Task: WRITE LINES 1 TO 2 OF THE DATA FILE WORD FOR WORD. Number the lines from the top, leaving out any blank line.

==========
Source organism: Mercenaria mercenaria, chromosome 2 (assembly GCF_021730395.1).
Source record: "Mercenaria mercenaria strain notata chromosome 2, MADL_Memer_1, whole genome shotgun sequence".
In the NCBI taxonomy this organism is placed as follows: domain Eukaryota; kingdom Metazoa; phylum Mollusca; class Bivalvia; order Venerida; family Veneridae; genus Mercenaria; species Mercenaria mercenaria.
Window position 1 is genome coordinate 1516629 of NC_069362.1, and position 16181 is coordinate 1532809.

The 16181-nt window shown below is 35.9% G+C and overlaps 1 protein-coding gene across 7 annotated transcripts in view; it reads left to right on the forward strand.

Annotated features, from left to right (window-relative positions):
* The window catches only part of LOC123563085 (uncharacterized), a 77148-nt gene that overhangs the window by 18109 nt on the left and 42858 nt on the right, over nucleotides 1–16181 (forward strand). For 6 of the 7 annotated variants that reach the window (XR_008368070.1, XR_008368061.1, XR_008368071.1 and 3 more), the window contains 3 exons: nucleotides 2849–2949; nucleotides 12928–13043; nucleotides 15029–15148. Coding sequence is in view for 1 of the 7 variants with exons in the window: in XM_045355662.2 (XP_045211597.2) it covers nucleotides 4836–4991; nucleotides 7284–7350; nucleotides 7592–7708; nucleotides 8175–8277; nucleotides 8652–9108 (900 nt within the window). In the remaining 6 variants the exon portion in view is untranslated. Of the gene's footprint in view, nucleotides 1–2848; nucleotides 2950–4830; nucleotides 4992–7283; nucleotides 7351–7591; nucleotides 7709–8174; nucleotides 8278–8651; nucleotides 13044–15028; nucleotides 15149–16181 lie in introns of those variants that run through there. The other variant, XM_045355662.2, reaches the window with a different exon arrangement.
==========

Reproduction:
Source organism: Mercenaria mercenaria, chromosome 2 (assembly GCF_021730395.1).
Source record: "Mercenaria mercenaria strain notata chromosome 2, MADL_Memer_1, whole genome shotgun sequence".